Seasonal Gatherings: Tips for a stress-free holiday season
The holidays can be hard to manage, even at the best of times with so much going on.
There are people to see and places to go, but it’s essential to have a plan that alleviates stress and helps to manage those overwhelming moments, especially when you are still in the recovery process.
Tips for a stress-free holiday season
The holidays can be hard to manage, even at the best of times with so much going on. There are people to see and places to go, but it’s essential to have a plan that alleviates stress and helps to manage those overwhelming moments, especially when you are still in the recovery process.
Don’t feel pressured or obligated to show up to every occasion you’re invited to. Be kind to yourself and figure out what the purpose of the event is from your point of view. It’s all about perspective.
Sometimes there are too many events, and too many gatherings. It’s totally fine to pick a few, or even none, based on how you feel at this point in your recovery. Permit yourself to bow out when you’re not sure how an event will go. If you are struggling with an invitation and it doesn’t feel right, then take a pass. Remember, you can send your regrets, but don’t think that you need to offer a lengthy explanation.
Itching your triggers
You may feel nervous if you decide to attend a function, as you could be exposed to a situation or stress that may trigger a relapse. The best thing you can do is some party planning of your own beforehand, in order for you to stay calm when you’re in the thick of things. Consider talking with the host a few days in advance about what their plans include and how they might be able to accommodate you. People with allergies often bring their own food and drinks to a party. Perhaps you can work something out, so your host will know what to expect and how to approach any potential risks.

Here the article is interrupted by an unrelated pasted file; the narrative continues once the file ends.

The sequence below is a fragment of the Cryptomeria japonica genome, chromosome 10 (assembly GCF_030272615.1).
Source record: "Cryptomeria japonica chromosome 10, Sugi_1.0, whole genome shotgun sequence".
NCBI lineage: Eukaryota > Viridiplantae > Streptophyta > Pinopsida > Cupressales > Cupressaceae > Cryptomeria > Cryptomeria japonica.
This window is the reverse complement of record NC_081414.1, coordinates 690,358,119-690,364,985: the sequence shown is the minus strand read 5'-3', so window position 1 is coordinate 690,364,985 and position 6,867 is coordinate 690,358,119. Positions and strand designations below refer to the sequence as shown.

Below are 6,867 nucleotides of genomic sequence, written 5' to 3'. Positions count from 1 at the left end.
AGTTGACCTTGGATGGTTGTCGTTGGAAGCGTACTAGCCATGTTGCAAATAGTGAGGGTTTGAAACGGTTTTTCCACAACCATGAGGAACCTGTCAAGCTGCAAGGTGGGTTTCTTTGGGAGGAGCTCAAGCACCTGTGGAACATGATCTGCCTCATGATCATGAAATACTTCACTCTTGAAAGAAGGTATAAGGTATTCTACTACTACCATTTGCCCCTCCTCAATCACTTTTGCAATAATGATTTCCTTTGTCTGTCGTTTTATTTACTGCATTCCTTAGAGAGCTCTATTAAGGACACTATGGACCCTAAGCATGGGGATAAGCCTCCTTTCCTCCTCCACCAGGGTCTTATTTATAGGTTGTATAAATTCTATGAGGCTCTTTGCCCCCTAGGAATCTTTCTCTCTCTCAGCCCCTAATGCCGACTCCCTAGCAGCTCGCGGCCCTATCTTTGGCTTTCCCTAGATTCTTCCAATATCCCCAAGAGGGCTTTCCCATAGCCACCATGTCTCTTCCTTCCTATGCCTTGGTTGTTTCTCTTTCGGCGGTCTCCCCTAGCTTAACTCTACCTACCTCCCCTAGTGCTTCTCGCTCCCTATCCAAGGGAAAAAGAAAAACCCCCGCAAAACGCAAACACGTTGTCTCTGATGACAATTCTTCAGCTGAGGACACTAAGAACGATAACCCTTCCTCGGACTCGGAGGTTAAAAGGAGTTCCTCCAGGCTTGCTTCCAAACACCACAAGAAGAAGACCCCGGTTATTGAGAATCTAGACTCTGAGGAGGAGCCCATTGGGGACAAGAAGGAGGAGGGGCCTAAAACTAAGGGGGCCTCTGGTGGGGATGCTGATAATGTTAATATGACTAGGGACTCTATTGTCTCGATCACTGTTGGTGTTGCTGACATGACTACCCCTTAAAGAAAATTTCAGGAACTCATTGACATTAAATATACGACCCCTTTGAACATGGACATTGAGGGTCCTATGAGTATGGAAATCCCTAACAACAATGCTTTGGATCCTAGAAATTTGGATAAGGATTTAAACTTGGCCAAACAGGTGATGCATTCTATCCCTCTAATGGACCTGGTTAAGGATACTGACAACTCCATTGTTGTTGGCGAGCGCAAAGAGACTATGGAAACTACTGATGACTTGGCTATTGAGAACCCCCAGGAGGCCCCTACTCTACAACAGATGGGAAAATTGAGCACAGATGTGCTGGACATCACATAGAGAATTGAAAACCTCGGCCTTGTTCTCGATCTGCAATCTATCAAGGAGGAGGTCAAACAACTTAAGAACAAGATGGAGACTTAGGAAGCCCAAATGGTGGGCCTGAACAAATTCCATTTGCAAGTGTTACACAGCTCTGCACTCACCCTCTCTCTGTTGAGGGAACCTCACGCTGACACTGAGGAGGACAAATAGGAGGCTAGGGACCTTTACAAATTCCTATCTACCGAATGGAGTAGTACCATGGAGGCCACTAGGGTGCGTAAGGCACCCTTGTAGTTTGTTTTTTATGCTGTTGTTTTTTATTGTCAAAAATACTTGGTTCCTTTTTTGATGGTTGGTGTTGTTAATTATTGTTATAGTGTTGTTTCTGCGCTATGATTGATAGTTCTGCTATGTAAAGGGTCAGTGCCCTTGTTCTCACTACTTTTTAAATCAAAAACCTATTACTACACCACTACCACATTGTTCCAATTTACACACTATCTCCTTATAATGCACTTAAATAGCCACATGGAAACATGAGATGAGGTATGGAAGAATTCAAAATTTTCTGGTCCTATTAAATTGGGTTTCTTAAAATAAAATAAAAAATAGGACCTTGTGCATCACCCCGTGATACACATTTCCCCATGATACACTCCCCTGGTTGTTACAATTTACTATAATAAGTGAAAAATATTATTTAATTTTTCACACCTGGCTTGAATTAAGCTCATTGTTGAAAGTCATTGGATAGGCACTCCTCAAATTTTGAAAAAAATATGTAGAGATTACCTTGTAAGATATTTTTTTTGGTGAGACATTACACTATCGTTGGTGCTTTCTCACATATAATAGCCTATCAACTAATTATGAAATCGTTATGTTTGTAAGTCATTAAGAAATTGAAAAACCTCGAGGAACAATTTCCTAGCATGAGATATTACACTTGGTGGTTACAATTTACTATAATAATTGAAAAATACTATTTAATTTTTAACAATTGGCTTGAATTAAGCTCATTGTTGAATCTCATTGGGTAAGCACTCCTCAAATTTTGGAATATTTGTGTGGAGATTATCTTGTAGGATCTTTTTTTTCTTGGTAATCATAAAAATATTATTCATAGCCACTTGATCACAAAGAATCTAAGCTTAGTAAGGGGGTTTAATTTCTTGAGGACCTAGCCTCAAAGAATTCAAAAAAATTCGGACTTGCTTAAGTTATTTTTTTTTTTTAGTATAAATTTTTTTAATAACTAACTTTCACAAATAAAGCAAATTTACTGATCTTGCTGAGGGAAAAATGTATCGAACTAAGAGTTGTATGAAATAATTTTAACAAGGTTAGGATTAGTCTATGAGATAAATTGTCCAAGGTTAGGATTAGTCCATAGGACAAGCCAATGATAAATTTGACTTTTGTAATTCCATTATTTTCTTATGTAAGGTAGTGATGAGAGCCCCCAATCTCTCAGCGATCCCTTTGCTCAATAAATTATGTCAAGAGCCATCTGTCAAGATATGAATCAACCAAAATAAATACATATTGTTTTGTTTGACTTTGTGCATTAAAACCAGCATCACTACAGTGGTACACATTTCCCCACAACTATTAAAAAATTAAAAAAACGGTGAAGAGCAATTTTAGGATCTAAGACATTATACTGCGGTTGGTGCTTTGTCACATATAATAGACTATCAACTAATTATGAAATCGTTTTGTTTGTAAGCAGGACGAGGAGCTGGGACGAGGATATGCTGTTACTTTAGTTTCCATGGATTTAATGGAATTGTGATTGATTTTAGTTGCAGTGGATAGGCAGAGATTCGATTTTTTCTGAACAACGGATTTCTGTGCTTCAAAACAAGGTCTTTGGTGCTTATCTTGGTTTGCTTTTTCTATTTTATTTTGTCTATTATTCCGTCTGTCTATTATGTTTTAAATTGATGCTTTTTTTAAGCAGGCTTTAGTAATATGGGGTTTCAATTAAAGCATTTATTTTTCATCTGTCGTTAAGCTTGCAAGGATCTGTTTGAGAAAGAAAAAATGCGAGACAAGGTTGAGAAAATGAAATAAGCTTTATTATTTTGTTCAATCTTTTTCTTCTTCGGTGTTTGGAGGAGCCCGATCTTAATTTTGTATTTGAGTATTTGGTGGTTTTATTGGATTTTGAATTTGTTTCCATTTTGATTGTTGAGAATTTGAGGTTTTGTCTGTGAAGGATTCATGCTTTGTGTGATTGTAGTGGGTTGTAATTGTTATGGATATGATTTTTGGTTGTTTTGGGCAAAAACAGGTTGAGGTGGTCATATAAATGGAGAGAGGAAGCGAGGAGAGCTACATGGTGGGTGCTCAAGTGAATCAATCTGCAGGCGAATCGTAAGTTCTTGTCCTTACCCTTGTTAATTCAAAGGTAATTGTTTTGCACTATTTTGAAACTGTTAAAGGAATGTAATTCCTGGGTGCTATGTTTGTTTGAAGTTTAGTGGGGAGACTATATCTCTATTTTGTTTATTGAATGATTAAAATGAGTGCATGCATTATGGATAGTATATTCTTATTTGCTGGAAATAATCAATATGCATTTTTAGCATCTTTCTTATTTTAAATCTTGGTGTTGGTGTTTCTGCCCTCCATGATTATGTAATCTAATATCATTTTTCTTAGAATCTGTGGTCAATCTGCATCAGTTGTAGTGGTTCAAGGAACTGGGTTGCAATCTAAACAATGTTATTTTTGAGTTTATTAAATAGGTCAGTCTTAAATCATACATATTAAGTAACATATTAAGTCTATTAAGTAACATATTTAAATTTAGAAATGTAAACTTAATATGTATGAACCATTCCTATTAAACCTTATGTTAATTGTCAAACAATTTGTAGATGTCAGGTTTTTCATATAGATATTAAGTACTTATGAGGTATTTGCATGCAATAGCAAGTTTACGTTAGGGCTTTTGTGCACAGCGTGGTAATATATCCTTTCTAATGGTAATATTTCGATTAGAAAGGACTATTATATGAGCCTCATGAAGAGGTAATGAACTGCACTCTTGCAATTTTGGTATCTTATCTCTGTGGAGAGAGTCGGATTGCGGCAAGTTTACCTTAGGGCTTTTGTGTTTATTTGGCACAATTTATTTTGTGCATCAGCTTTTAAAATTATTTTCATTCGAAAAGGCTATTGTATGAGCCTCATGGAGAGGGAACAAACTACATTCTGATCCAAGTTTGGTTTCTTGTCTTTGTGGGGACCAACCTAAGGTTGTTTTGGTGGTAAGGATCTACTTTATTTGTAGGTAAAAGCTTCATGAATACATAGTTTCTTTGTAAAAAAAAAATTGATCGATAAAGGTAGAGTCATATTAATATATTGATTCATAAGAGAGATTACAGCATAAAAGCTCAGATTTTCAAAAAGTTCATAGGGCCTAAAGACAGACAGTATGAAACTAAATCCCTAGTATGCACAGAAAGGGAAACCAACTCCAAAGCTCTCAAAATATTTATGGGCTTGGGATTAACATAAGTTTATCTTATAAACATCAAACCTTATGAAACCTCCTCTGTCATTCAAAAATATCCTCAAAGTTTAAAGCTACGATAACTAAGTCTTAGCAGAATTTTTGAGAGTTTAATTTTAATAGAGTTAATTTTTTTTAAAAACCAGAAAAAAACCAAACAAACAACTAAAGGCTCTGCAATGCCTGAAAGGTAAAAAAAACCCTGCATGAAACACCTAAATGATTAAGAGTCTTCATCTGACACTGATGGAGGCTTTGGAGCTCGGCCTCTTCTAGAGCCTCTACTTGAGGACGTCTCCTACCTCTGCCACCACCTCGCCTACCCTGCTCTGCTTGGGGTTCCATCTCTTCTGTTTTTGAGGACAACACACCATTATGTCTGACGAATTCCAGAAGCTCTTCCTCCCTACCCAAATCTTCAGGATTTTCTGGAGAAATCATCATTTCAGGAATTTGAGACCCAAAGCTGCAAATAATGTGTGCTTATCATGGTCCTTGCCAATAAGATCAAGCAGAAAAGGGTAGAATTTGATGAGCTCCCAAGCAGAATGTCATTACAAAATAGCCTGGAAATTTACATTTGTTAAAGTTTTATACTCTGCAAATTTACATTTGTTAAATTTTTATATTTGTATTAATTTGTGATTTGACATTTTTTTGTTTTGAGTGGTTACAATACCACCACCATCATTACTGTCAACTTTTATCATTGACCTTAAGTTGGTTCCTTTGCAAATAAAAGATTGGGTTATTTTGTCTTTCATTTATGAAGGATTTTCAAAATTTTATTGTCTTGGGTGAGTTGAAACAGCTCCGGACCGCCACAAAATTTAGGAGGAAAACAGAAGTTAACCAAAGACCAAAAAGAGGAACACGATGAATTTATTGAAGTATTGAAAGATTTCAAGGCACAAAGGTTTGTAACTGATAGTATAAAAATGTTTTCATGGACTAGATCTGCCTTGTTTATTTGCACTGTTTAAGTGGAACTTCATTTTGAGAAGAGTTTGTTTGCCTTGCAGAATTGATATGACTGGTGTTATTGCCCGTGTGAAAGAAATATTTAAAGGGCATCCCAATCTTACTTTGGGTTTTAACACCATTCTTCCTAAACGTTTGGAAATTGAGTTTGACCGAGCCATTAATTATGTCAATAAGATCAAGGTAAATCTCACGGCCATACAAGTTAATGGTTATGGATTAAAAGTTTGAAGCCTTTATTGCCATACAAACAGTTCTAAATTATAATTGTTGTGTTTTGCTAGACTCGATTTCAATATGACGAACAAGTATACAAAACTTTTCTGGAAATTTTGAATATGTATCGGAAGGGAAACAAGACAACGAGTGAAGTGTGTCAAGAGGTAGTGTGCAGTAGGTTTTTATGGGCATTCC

It’s also important to realize that some of your triggers might be family members, work colleagues or people within the community. You could also encounter situational or geographical associations that act as triggers. Think about how you will respond if a situation arises. Take time to practice what you will say to decline offers you may get from other guests, and what you might do to ask for their support. It doesn’t mean you need to make a big announcement at the event or “prepare people” by talking to them before they arrive. It’s an opportunity for you to be honest with yourself and to build a better response, so you feel well prepared if and when something comes up.
You also don’t want to have feelings of added tension, stress or guilt associated with anyone or the holiday celebrations themselves. If you feel like a situation is going to cause you pain or make you feel too vulnerable, it may not be the right time for you to attend. That’s okay. If you decide to attend and feel the pressure mounting, release some stress by taking a walk to get a change of scenery. You could also excuse yourself for a quick meditation or to do some breathing exercises. Don’t be afraid to call someone in your support network to talk. They’re there to help.
Here are a few tips you can use to protect your life at the party
- Arrive early and be prepared to leave early if it’s too difficult